4. The knowledge-sharing disconnect between the academic and activist/practitioner communities is really, truly terrible, everywhere except data-driven voter-targeting. People who run services or campaigns normally never hear about what the brightest academics are saying about their own work. And if they do try to pay attention to the ideas coming out of academia then the signal to noise ratio is too bad and the filters are too few and too busy having day jobs.

    5. And, of course, I should namecheck the sceptic’s probable theory: this would argue that good, clear terms don’t exist because all these widely differing organisations are nothing more than meaningless feel-good bunk, so language slides off them like an egg off Teflon. I don’t subscribe to this theory, of course, but it’s worth noting because I’m sure some people would provide this answer to my question.

    I am planning to write a follow-up blog post to this containing some suggested terms we might use to reflect what the many digital projects out there have in common, and how they are different.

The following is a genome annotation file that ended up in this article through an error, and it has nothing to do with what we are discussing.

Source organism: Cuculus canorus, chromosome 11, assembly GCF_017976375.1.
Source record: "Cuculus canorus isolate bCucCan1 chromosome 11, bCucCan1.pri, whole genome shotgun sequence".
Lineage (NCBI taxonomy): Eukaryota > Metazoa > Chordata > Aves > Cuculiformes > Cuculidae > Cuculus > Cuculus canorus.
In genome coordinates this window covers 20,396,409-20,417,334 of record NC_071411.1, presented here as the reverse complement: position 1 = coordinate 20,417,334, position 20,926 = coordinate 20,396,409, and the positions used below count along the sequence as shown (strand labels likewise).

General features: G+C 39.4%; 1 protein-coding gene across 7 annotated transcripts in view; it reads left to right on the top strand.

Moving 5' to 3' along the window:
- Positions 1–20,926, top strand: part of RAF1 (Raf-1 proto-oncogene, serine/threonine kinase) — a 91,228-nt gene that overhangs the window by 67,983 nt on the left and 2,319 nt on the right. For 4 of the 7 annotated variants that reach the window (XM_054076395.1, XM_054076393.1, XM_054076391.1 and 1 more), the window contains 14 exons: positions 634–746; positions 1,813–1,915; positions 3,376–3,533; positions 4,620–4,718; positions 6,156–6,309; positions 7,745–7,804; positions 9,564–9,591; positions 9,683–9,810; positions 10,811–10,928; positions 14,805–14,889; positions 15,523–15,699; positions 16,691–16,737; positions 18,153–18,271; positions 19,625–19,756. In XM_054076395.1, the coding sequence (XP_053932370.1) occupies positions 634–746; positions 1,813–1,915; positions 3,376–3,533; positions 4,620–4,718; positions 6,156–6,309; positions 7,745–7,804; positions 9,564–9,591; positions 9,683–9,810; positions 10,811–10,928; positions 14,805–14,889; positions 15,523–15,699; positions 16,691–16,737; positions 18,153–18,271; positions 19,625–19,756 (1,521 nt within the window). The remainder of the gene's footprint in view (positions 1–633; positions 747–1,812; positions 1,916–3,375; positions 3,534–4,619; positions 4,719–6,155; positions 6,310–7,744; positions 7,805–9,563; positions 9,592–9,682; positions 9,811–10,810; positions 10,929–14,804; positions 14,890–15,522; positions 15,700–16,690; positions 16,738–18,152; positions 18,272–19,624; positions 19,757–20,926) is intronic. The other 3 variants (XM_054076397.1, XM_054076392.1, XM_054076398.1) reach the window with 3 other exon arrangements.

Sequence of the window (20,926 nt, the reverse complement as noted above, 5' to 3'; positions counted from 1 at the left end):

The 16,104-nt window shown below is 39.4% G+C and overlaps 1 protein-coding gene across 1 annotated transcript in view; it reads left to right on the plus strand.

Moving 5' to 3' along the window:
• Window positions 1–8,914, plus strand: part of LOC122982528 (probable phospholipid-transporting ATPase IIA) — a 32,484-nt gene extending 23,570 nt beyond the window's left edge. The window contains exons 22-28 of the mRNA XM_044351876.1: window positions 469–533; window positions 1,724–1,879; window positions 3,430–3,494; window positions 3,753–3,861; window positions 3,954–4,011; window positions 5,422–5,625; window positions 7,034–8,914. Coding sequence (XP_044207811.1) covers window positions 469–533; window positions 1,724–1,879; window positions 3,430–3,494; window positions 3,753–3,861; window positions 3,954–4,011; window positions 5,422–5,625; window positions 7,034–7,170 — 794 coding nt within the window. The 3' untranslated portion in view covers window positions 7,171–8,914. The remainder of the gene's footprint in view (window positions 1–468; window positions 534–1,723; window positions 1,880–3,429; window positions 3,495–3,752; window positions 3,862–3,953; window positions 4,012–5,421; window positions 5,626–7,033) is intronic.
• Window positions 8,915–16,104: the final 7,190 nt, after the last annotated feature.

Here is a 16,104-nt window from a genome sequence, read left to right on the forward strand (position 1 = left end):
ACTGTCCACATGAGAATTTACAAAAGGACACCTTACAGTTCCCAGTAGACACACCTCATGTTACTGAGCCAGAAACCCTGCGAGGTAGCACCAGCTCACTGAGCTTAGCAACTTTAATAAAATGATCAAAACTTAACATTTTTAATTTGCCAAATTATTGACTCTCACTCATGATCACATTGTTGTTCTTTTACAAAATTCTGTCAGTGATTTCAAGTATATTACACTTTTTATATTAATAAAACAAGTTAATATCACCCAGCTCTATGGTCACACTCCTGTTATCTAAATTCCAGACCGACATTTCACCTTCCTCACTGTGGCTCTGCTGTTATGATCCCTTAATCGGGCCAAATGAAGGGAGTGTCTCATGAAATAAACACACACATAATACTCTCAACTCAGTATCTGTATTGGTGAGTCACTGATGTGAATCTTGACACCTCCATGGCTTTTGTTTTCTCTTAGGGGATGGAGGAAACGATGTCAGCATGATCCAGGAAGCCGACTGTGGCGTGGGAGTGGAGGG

But before I do, I would like to hear people’s thoughts on whether this is a real problem at all, and if so why that might be, and what we might do about it. Who knows, maybe someone will even write a blog post about it, like we’re back in 2003 or something…

     

     

  4. Changes to public authorities today

    National Health Service changes in England

    Today (1st April 2013) marks a significant change in the way that the NHS in England is structured.  Strategic Health Authorities (SHA) & Primary Care Trusts (PCT) are abolished, and their responsibilities are being taken on by newly created Clinical Commissioning Groups (CCG), the National Commissioning Board, Public Health England and local authorities.